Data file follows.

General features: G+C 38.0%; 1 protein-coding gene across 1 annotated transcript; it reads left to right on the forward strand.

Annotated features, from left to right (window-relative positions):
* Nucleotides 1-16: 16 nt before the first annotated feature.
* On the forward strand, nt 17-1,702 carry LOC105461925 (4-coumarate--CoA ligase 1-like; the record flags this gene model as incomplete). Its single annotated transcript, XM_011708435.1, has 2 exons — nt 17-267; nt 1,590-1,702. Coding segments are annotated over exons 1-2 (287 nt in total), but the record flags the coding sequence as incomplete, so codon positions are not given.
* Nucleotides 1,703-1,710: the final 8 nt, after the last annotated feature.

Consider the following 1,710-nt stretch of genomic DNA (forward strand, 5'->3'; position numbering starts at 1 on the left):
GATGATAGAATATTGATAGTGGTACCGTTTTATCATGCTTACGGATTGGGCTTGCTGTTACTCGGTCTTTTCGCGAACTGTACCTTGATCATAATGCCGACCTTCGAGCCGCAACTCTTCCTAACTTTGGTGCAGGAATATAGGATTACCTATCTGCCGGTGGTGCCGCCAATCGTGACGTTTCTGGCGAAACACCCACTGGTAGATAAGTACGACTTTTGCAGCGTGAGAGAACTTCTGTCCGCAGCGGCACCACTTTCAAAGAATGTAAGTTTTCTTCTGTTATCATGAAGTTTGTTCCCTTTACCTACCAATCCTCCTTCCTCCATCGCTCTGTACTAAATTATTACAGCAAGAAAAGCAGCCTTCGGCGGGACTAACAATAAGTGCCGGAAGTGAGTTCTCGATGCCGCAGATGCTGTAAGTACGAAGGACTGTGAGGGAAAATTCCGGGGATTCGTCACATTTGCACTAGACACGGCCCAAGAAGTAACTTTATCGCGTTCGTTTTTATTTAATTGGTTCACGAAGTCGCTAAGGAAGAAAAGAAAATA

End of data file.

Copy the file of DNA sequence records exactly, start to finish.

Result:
General features: G+C 38.0%; 1 protein-coding gene across 1 annotated transcript; it reads left to right on the forward strand.

Annotated features, from left to right (window-relative positions):
* Nucleotides 1-16: 16 nt before the first annotated feature.
* On the forward strand, nt 17-1,702 carry LOC105461925 (4-coumarate--CoA ligase 1-like; the record flags this gene model as incomplete). Its single annotated transcript, XM_011708435.1, has 2 exons — nt 17-267; nt 1,590-1,702. Coding segments are annotated over exons 1-2 (287 nt in total), but the record flags the coding sequence as incomplete, so codon positions are not given.
* Nucleotides 1,703-1,710: the final 8 nt, after the last annotated feature.

Consider the following 1,710-nt stretch of genomic DNA (forward strand, 5'->3'; position numbering starts at 1 on the left):
GATGATAGAATATTGATAGTGGTACCGTTTTATCATGCTTACGGATTGGGCTTGCTGTTACTCGGTCTTTTCGCGAACTGTACCTTGATCATAATGCCGACCTTCGAGCCGCAACTCTTCCTAACTTTGGTGCAGGAATATAGGATTACCTATCTGCCGGTGGTGCCGCCAATCGTGACGTTTCTGGCGAAACACCCACTGGTAGATAAGTACGACTTTTGCAGCGTGAGAGAACTTCTGTCCGCAGCGGCACCACTTTCAAAGAATGTAAGTTTTCTTCTGTTATCATGAAGTTTGTTCCCTTTACCTACCAATCCTCCTTCCTCCATCGCTCTGTACTAAATTATTACAGCAAGAAAAGCAGCCTTCGGCGGGACTAACAATAAGTGCCGGAAGTGAGTTCTCGATGCCGCAGATGCTGTAAGTACGAAGGACTGTGAGGGAAAATTCCGGGGATTCGTCACATTTGCACTAGACACGGCCCAAGAAGTAACTTTATCGCGTTCGTTTTTATTTAATTGGTTCACGAAGTCGCTAAGGAAGAAAAGAAAATA